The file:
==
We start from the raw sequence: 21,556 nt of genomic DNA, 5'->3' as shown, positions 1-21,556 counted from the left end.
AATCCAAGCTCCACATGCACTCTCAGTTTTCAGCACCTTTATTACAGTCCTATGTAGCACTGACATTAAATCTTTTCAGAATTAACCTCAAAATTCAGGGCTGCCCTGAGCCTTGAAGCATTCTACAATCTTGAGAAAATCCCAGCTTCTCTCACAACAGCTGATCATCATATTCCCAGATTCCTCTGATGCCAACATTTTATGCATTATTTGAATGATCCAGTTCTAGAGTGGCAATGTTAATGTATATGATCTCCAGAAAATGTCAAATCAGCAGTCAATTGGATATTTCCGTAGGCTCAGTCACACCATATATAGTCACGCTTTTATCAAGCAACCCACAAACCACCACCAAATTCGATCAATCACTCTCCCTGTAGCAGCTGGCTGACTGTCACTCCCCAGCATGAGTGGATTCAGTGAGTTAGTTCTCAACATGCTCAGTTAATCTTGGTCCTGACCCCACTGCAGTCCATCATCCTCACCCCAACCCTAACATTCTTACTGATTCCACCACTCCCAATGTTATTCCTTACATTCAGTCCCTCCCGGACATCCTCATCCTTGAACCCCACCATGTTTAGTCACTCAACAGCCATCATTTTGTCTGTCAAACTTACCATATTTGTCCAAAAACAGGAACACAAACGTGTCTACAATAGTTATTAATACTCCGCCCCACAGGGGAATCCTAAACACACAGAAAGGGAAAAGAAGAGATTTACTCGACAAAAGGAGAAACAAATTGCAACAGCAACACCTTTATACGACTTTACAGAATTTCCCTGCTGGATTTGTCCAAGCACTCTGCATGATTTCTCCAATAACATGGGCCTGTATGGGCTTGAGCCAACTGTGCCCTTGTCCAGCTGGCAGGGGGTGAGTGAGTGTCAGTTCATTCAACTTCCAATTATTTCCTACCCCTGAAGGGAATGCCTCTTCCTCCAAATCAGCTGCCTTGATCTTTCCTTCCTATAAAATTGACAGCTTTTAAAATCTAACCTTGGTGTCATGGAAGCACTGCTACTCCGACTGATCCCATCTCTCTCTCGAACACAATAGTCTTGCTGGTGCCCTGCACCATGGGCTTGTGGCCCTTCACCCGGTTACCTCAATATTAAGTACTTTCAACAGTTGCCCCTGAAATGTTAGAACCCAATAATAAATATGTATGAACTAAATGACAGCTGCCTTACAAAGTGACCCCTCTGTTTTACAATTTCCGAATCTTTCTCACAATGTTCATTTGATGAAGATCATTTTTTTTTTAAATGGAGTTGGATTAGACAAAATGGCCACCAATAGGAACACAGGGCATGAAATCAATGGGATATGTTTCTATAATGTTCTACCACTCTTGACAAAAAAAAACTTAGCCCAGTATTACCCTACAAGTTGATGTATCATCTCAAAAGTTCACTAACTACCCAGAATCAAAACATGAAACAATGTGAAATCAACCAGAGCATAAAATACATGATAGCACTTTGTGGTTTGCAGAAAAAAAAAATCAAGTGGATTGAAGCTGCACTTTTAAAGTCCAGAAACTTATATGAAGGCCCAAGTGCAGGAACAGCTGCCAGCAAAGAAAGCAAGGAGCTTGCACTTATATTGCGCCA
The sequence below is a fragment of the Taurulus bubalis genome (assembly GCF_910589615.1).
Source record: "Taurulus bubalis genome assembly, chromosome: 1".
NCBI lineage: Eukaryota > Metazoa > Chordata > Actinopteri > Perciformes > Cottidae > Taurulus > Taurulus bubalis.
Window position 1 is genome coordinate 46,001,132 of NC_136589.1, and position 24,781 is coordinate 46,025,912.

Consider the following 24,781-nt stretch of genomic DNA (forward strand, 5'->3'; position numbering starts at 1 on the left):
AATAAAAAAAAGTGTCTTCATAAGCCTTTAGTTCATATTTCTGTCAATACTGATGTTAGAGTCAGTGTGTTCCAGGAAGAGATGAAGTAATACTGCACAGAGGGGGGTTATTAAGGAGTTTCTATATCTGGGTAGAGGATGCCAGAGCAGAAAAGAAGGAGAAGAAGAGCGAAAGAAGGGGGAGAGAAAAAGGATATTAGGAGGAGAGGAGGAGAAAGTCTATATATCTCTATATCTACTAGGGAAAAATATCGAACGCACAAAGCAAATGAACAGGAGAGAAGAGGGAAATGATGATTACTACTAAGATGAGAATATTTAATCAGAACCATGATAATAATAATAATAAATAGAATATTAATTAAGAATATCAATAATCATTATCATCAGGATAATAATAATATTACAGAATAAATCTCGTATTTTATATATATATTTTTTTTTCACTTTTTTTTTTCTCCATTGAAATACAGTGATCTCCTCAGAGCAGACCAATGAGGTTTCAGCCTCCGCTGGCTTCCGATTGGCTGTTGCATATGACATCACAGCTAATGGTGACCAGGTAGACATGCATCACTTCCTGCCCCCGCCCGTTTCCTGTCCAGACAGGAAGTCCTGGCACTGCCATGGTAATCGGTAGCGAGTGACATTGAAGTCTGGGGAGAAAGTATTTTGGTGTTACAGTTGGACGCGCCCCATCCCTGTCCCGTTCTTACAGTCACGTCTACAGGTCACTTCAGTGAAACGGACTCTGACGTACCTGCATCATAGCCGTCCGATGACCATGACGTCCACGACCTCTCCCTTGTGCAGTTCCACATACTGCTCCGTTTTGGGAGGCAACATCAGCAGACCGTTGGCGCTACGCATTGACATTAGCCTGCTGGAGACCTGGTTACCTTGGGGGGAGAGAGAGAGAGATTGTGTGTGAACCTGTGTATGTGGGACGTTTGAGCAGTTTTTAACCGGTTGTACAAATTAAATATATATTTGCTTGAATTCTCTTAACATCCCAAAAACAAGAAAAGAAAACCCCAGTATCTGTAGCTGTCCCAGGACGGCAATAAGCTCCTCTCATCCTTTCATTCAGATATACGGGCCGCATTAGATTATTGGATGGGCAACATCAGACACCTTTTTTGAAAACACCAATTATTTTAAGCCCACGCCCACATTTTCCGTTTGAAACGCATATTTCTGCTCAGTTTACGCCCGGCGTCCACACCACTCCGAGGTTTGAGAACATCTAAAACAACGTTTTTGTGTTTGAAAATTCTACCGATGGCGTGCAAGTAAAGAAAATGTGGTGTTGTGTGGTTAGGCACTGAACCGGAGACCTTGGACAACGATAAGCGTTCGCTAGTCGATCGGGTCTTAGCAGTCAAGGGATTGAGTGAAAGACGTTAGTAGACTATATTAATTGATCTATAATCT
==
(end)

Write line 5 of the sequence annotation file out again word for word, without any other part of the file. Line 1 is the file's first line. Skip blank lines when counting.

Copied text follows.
NCBI lineage: Eukaryota > Metazoa > Chordata > Actinopteri > Perciformes > Cottidae > Taurulus > Taurulus bubalis.